Click here to [close]

Saturday, April 6, 2024

Big in Japan: Paal Nilssen-Love and Ken Vandermark

By Eyal Hareuveni

Soulmates - Norwegian drummer Paal Nilssen-Love and American tenor sax and clarinet player Ken Vandermark, are one of the most productive outfits of free music. They have been working as a duo now for twenty years (their first duo album, Dual Pleasure, was released by Smalltown Supersound in 2002), but also in the quartet Lean Left (with The Ex’ guitarists) and worked together before in the now defunct Peter Brötzmann Chicago Tentet, the Atomic/School Days, FME trio (with Nate McBride), Fire Room trio (with Lasse Marhaug), 4 Corners (with Magnus Broo and Adam Lane), on Vandermark’s projects like Map Territory and Artifact iTi and in occasional collaborations of The Thing with Vandermark or Vandermark, Nilssen-Love with Dutch reeds master Ab Baars.

Paal Nilssen-Love / Ken Vandermark - Japan 2019 (PNL / Audiographic, 2024)

Nilssen-Love and Vandermark’s extensive experiences of working together and in many independent projects just make their music better, as the box set, a limited-edition of 7-disc Japan 2019 (with a download option) proves. It was collected from their 16-date concert tour of Japan in December 2019, and released just before another duo tour in Japan. Japan 2019 documents two duo performances, as well as new collaborations with legendary Japanese musicians - reeds player-vocalist Akira Sakata (who plays with Nilssen-Love in the Arashi trio), and pianists Masahiko Satoh (now 83 years old, who recorded before with Brötzmann and with Nilssen-Love), and Yuji Takahashi (now 86 years old, known for his seminal recordings of the works of John Cage, Iannis Xenakis and Toru Takemitsu).

The box set offers 20 untitled, free improvised pieces that highlight the boundless, primal energy, utmost freedom and spontaneity of Nilssen-Love and Vandermark as well as the richness of their dynamics as well as their creative intensity. The first disc documents the first duo set performance in this tour at Tokyo’s Koen-Dori Classics, and already this set shows how the music of Nilssen-Love and Vandermark is always evolving, shifting, and changing, constructing and deconstructing ideas and themes organically, and moving seamlessly between the infectious rhythmic and playful to the lyrical and the contemplative. No matter how many times you have listened to or experienced Nilssen-Love and Vandermark live, they never repeat themselves, always pushing forward but wise enough to balance and contrast each other and add more nuances and sonic dimension to their languages. The second disc documents the second set at the same club of Nilssen-Love and Vandermark with Takahashi, who sounds like he embodies the whole history of jazz, injecting ideas that correspond with Duke Ellington and Cecil Taylor’s aesthetics. Nilssen-Love and Vandermark cleverly alternate between pushing Takahashi to totally free and explosive trio dynamics and supporting his brilliant solos, including a mid-piece, most beautiful solo that precedes a delicate duo with Vandermark who plays the clarinet.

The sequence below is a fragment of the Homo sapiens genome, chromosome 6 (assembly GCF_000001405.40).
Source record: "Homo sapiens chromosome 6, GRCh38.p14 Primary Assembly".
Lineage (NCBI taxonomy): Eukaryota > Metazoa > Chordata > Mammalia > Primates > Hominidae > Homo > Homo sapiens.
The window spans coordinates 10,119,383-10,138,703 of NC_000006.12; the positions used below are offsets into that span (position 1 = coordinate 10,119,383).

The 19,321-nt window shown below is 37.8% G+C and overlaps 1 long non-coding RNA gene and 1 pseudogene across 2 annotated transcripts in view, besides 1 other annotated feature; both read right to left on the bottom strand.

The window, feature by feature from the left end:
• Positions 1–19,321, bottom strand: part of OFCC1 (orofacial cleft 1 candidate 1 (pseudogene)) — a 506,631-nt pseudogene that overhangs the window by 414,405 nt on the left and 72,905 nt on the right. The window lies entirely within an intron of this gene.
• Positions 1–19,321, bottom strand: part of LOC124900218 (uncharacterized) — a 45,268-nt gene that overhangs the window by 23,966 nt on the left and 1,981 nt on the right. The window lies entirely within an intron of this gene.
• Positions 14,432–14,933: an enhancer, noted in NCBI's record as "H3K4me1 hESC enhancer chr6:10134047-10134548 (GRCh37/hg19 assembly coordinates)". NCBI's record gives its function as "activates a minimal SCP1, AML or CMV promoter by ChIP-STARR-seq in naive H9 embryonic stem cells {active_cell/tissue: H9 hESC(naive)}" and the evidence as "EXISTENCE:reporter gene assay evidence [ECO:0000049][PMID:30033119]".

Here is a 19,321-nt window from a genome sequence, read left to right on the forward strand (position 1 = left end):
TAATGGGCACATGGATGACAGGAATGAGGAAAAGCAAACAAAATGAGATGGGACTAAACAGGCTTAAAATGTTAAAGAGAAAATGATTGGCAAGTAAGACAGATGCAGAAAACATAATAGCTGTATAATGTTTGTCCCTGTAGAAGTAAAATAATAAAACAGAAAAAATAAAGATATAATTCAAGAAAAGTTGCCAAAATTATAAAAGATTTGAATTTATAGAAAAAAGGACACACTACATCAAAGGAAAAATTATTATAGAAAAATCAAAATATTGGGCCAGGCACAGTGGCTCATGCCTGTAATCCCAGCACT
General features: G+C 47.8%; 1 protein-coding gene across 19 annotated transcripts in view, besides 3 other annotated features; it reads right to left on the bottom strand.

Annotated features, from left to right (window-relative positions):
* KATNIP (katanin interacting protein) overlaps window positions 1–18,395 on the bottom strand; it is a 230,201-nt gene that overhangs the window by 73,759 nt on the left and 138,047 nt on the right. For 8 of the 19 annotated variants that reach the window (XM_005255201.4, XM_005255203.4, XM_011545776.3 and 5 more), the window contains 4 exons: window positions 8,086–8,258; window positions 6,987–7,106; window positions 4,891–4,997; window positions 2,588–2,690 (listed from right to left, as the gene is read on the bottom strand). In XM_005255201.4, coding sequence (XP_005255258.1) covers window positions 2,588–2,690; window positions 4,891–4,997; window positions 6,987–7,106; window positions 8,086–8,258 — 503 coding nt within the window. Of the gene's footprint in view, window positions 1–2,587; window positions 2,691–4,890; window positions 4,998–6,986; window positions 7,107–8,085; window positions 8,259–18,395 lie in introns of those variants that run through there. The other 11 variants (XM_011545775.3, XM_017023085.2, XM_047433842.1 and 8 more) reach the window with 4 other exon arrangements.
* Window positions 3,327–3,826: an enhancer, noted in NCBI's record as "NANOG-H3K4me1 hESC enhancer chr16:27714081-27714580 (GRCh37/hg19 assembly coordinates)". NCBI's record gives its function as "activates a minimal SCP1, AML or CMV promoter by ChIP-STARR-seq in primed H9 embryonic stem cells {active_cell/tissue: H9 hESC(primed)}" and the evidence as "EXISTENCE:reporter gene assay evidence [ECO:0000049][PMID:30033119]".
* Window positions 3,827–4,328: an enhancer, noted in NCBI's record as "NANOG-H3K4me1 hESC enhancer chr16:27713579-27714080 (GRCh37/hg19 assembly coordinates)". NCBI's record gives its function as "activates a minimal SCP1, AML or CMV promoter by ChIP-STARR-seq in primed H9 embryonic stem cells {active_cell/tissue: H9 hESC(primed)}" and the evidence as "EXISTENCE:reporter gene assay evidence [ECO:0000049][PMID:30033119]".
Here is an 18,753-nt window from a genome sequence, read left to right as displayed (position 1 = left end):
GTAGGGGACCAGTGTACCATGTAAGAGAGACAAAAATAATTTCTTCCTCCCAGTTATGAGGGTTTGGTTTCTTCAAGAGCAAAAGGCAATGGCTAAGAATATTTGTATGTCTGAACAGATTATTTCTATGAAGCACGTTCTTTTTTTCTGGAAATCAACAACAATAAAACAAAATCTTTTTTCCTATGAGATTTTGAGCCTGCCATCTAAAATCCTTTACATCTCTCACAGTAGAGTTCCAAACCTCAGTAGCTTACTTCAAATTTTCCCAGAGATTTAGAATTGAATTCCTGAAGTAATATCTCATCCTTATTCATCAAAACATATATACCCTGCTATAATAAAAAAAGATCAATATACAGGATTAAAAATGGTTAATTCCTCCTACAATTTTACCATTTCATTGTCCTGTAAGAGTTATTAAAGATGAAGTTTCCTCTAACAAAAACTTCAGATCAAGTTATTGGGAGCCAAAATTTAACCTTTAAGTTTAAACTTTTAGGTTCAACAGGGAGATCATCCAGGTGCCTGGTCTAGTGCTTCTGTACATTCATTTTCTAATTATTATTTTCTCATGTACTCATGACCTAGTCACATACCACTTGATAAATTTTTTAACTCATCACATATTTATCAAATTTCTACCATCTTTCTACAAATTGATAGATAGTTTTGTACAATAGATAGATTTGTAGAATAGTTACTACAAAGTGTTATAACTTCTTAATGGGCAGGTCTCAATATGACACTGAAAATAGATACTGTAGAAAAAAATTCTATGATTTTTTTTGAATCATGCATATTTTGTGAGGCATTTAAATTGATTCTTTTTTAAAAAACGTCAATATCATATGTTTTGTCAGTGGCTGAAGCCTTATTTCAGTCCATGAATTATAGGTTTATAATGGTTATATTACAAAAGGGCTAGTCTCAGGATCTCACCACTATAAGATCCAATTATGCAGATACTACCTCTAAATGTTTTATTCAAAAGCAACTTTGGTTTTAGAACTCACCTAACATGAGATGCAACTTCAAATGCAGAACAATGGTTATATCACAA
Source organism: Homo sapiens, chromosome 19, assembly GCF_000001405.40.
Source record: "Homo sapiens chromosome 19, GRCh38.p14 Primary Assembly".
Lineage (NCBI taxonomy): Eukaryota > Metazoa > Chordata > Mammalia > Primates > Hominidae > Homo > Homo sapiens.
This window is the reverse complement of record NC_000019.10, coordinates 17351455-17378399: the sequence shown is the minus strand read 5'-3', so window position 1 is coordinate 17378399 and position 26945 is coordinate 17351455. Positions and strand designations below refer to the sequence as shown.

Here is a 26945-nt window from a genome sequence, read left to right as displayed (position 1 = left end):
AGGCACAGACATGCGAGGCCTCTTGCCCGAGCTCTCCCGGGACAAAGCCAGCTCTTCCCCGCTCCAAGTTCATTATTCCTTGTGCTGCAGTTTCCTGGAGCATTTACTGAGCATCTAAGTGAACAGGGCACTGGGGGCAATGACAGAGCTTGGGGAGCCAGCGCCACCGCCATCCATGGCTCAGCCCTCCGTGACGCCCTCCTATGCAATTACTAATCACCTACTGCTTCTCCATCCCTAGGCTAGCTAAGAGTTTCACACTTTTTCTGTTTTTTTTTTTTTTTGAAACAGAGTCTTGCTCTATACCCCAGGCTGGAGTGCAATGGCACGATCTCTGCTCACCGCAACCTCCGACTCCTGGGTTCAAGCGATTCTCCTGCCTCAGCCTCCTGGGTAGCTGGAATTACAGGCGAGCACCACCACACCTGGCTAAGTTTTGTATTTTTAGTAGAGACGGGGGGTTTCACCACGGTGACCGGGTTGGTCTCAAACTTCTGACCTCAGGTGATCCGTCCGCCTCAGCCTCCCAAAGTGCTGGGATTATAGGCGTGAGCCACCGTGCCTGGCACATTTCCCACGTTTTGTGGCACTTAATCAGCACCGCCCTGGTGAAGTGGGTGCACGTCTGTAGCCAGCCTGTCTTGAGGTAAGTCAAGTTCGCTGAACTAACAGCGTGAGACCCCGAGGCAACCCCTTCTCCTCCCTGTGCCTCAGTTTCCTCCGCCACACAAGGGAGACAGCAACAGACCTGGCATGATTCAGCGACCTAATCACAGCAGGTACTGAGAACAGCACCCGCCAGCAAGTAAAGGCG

The third disc was recorded a day later at the same club and features the trio of Nilssen-Love with Satoh and Takahashi. It was originally planned as a duo between the pianists, but at the soundcheck, Nilssen-Love’s interaction with them sounded so good there was no question about a trio performance. Vandermark describes this set in his insightful tour diary as centered on a dialog of the pianists, that was so in sync it sounded like one person who could play with four hands, while Nilssen-Love supported them with nuanced and layered percussive patterns that varied the pianists’ discourse and highlighted their rare dynamics. The second set of this performance is a quartet with Vandermark joining Satoh, Takahashi and Nilssen-Love. It suggests an even deeper and more exciting dynamics of this ad-hoc quartet, and the interplay sounded natural, effortless and kinetic at the same time, even a chamber one at the encore, with enough space for introspection and individual solos.